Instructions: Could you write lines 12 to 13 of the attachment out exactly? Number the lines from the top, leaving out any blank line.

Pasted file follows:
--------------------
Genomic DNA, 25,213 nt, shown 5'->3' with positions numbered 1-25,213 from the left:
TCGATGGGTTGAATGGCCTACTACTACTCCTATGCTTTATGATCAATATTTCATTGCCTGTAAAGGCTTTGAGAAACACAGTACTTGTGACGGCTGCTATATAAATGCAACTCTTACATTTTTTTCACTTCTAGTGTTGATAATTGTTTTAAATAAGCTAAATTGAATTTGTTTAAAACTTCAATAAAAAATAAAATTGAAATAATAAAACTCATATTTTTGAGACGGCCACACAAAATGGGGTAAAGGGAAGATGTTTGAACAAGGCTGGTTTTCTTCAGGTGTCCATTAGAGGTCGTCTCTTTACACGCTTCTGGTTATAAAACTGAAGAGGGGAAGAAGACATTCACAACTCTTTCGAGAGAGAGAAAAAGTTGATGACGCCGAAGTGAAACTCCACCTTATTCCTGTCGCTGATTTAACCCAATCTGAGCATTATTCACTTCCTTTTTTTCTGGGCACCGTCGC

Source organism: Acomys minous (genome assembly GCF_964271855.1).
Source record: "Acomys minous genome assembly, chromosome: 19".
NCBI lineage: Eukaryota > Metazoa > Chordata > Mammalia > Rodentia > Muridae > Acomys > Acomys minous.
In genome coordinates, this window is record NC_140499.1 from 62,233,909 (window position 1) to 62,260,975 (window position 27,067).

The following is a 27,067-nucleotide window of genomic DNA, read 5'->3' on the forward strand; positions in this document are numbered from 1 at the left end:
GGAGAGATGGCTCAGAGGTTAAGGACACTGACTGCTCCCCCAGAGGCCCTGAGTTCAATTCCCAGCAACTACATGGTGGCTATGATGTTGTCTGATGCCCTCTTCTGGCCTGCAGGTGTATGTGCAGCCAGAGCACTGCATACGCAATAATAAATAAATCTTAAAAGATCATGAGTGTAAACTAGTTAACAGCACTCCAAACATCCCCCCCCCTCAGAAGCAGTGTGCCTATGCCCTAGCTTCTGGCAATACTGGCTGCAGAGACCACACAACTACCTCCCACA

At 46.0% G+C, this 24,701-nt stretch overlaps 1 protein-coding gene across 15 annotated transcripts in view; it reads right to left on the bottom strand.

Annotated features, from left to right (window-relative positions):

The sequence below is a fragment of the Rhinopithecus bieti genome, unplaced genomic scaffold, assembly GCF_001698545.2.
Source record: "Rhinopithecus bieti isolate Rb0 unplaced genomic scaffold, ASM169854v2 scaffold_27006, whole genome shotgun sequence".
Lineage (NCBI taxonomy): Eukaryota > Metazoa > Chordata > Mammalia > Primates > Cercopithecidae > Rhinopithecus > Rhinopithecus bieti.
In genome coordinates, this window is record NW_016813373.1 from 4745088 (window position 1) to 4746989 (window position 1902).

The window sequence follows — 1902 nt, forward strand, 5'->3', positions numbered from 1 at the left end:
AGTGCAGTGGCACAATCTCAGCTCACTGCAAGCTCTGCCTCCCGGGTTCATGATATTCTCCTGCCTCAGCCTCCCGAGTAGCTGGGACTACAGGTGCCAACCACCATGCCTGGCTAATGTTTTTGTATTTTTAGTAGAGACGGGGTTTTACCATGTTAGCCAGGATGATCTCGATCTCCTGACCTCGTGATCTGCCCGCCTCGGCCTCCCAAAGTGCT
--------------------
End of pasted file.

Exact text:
Source record: "Rhinopithecus bieti isolate Rb0 unplaced genomic scaffold, ASM169854v2 scaffold_27006, whole genome shotgun sequence".
Lineage (NCBI taxonomy): Eukaryota > Metazoa > Chordata > Mammalia > Primates > Cercopithecidae > Rhinopithecus > Rhinopithecus bieti.